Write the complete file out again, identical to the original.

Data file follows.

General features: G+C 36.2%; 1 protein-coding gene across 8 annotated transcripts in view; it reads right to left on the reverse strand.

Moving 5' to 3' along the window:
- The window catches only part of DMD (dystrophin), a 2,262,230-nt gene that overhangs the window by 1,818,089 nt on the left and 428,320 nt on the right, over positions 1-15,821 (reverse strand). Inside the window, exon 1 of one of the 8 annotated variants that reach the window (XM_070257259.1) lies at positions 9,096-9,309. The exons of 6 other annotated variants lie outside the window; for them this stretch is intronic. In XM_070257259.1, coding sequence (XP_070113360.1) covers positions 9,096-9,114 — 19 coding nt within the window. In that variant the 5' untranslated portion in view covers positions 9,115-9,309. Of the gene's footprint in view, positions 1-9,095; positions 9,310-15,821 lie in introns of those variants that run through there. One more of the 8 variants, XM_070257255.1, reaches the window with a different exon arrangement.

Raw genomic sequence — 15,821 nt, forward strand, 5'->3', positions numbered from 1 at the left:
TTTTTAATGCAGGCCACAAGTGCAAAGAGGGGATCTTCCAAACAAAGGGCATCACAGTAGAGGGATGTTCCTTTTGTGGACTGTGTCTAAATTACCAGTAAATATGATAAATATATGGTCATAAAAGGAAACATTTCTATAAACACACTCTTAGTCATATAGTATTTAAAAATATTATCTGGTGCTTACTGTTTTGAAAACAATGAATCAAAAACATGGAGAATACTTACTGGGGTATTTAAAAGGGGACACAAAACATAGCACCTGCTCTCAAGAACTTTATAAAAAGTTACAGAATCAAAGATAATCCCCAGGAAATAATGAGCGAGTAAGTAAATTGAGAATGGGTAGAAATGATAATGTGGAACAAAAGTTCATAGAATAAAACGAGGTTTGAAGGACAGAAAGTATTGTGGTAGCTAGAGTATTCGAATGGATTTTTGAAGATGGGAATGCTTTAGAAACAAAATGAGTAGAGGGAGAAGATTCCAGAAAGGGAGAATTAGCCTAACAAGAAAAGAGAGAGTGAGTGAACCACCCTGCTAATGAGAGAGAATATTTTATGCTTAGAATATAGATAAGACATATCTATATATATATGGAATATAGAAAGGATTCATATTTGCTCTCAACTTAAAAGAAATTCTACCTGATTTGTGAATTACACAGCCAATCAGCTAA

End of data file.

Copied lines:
General features: G+C 36.2%; 1 protein-coding gene across 8 annotated transcripts in view; it reads right to left on the reverse strand.

Moving 5' to 3' along the window:
- The window catches only part of DMD (dystrophin), a 2,262,230-nt gene that overhangs the window by 1,818,089 nt on the left and 428,320 nt on the right, over positions 1-15,821 (reverse strand). Inside the window, exon 1 of one of the 8 annotated variants that reach the window (XM_070257259.1) lies at positions 9,096-9,309. The exons of 6 other annotated variants lie outside the window; for them this stretch is intronic. In XM_070257259.1, coding sequence (XP_070113360.1) covers positions 9,096-9,114 — 19 coding nt within the window. In that variant the 5' untranslated portion in view covers positions 9,115-9,309. Of the gene's footprint in view, positions 1-9,095; positions 9,310-15,821 lie in introns of those variants that run through there. One more of the 8 variants, XM_070257255.1, reaches the window with a different exon arrangement.

Raw genomic sequence — 15,821 nt, forward strand, 5'->3', positions numbered from 1 at the left:
TTTTTAATGCAGGCCACAAGTGCAAAGAGGGGATCTTCCAAACAAAGGGCATCACAGTAGAGGGATGTTCCTTTTGTGGACTGTGTCTAAATTACCAGTAAATATGATAAATATATGGTCATAAAAGGAAACATTTCTATAAACACACTCTTAGTCATATAGTATTTAAAAATATTATCTGGTGCTTACTGTTTTGAAAACAATGAATCAAAAACATGGAGAATACTTACTGGGGTATTTAAAAGGGGACACAAAACATAGCACCTGCTCTCAAGAACTTTATAAAAAGTTACAGAATCAAAGATAATCCCCAGGAAATAATGAGCGAGTAAGTAAATTGAGAATGGGTAGAAATGATAATGTGGAACAAAAGTTCATAGAATAAAACGAGGTTTGAAGGACAGAAAGTATTGTGGTAGCTAGAGTATTCGAATGGATTTTTGAAGATGGGAATGCTTTAGAAACAAAATGAGTAGAGGGAGAAGATTCCAGAAAGGGAGAATTAGCCTAACAAGAAAAGAGAGAGTGAGTGAACCACCCTGCTAATGAGAGAGAATATTTTATGCTTAGAATATAGATAAGACATATCTATATATATATGGAATATAGAAAGGATTCATATTTGCTCTCAACTTAAAAGAAATTCTACCTGATTTGTGAATTACACAGCCAATCAGCTAA